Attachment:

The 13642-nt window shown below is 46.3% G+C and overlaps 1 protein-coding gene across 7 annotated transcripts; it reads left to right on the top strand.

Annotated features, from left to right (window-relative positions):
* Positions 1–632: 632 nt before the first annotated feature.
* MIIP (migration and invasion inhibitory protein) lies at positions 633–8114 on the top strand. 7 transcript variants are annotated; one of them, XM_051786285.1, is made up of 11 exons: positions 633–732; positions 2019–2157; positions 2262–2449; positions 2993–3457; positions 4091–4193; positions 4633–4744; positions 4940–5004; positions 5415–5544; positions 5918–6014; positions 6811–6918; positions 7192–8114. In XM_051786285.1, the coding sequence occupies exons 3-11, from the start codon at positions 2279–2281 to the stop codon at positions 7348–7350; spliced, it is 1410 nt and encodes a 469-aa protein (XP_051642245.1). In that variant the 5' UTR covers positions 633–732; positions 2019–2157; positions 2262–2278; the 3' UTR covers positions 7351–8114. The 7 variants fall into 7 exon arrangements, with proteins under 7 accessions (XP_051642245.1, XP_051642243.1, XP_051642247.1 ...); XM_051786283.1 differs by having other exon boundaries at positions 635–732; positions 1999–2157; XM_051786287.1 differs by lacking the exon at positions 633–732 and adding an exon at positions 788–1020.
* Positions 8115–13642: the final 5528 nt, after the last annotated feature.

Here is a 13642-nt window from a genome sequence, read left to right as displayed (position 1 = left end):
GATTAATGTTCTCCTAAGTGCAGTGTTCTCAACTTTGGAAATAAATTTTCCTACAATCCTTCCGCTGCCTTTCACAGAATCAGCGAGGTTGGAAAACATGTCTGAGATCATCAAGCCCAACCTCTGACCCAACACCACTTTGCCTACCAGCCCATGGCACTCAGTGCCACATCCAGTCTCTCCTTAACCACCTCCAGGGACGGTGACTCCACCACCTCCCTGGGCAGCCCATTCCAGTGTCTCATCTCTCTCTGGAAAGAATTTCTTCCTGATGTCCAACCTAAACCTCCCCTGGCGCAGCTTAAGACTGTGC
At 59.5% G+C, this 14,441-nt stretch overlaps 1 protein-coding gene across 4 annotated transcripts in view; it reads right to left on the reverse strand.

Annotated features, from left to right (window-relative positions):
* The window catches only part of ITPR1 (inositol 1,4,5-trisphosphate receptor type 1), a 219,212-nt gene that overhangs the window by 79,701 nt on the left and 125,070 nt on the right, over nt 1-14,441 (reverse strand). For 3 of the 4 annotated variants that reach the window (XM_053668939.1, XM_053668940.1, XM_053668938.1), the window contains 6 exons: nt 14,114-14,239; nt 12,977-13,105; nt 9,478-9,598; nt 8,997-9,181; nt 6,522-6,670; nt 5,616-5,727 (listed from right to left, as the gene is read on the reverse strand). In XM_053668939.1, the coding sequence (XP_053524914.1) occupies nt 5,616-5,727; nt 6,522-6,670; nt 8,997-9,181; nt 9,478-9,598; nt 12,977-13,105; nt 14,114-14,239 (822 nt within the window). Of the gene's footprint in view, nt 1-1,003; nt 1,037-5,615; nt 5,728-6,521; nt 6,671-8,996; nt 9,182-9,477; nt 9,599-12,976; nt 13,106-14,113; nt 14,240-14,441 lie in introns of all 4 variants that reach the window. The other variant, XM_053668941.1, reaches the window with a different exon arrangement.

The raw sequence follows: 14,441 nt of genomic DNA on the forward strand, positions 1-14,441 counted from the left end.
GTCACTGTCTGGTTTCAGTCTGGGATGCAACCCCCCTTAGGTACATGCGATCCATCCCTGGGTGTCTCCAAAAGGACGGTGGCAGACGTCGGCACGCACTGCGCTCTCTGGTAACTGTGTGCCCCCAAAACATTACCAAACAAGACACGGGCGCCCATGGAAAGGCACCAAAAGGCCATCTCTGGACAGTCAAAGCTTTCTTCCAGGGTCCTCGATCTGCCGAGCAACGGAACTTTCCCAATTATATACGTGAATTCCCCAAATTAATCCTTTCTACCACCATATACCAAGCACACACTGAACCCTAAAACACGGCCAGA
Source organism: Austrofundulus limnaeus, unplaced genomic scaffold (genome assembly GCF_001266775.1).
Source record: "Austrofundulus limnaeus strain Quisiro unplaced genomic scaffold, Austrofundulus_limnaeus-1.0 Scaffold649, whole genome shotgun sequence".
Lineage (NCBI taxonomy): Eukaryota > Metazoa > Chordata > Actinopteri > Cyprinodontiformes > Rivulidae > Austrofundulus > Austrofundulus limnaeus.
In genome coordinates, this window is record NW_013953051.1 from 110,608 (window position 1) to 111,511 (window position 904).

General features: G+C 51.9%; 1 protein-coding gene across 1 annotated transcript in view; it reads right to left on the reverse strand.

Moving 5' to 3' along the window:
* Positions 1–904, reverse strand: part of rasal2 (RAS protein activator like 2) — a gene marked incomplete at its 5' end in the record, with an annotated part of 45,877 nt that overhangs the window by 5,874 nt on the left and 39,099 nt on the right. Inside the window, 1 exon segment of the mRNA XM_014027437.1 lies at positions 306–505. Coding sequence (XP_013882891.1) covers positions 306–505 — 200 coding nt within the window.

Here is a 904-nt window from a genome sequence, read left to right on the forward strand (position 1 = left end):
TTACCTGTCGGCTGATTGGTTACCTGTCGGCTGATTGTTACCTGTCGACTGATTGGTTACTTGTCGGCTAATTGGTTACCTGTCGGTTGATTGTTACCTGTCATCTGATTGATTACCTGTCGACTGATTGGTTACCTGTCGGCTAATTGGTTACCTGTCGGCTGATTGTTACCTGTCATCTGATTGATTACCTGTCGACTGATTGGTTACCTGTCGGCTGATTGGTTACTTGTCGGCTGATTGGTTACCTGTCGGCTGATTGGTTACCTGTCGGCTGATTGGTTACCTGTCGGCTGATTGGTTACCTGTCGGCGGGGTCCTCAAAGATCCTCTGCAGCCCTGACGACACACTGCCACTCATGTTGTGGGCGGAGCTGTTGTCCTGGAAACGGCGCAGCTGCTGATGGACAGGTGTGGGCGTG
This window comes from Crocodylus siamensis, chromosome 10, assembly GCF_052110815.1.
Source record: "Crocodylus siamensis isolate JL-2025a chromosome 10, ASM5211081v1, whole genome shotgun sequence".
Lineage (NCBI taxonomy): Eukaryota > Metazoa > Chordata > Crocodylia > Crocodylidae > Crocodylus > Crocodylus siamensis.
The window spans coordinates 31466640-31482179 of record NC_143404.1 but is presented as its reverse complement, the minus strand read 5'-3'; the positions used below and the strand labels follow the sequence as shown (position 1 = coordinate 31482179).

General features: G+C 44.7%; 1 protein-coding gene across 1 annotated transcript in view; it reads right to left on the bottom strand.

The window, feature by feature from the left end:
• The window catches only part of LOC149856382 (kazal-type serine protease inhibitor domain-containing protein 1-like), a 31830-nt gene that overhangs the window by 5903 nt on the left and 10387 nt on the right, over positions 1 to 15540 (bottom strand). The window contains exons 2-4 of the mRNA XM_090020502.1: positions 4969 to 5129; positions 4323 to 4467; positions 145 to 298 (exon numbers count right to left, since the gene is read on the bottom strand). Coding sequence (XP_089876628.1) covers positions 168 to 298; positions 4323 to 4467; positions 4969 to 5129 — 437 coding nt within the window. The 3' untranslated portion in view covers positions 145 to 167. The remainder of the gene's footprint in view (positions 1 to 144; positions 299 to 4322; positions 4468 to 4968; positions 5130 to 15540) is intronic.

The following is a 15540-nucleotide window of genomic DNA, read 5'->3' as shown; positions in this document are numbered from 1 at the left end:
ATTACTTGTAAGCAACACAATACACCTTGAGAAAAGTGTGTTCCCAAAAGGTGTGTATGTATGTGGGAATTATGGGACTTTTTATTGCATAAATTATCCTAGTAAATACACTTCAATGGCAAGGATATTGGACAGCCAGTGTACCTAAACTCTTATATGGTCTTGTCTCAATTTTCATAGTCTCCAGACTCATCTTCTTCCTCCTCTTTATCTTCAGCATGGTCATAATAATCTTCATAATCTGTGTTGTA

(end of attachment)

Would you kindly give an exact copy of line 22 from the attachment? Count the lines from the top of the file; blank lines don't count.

This window comes from Crocodylus siamensis, chromosome 10, assembly GCF_052110815.1.